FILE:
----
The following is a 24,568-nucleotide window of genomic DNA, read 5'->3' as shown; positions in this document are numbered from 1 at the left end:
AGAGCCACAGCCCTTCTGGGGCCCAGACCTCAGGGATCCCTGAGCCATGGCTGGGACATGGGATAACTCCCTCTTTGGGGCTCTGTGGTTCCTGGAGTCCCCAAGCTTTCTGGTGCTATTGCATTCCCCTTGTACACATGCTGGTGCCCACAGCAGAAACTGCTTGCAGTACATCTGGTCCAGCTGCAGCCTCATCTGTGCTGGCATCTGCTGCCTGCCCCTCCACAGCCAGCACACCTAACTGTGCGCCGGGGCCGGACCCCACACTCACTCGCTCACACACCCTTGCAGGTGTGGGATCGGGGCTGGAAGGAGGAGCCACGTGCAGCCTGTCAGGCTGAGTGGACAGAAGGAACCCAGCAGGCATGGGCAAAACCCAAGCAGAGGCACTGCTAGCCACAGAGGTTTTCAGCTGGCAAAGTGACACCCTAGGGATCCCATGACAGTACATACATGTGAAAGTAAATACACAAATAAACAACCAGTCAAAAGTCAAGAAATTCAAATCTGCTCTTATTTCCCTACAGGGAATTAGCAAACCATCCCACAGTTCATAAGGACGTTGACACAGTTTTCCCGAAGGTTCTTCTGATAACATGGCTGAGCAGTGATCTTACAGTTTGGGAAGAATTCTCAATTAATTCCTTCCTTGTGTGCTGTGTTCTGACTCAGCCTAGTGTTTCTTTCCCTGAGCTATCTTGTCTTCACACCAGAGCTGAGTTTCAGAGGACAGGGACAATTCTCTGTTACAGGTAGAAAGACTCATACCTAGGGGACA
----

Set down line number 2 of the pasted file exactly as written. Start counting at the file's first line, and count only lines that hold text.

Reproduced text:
AGAGCCACAGCCCTTCTGGGGCCCAGACCTCAGGGATCCCTGAGCCATGGCTGGGACATGGGATAACTCCCTCTTTGGGGCTCTGTGGTTCCTGGAGTCCCCAAGCTTTCTGGTGCTATTGCATTCCCCTTGTACACATGCTGGTGCCCACAGCAGAAACTGCTTGCAGTACATCTGGTCCAGCTGCAGCCTCATCTGTGCTGGCATCTGCTGCCTGCCCCTCCACAGCCAGCACACCTAACTGTGCGCCGGGGCCGGACCCCACACTCACTCGCTCACACACCCTTGCAGGTGTGGGATCGGGGCTGGAAGGAGGAGCCACGTGCAGCCTGTCAGGCTGAGTGGACAGAAGGAACCCAGCAGGCATGGGCAAAACCCAAGCAGAGGCACTGCTAGCCACAGAGGTTTTCAGCTGGCAAAGTGACACCCTAGGGATCCCATGACAGTACATACATGTGAAAGTAAATACACAAATAAACAACCAGTCAAAAGTCAAGAAATTCAAATCTGCTCTTATTTCCCTACAGGGAATTAGCAAACCATCCCACAGTTCATAAGGACGTTGACACAGTTTTCCCGAAGGTTCTTCTGATAACATGGCTGAGCAGTGATCTTACAGTTTGGGAAGAATTCTCAATTAATTCCTTCCTTGTGTGCTGTGTTCTGACTCAGCCTAGTGTTTCTTTCCCTGAGCTATCTTGTCTTCACACCAGAGCTGAGTTTCAGAGGACAGGGACAATTCTCTGTTACAGGTAGAAAGACTCATACCTAGGGGACA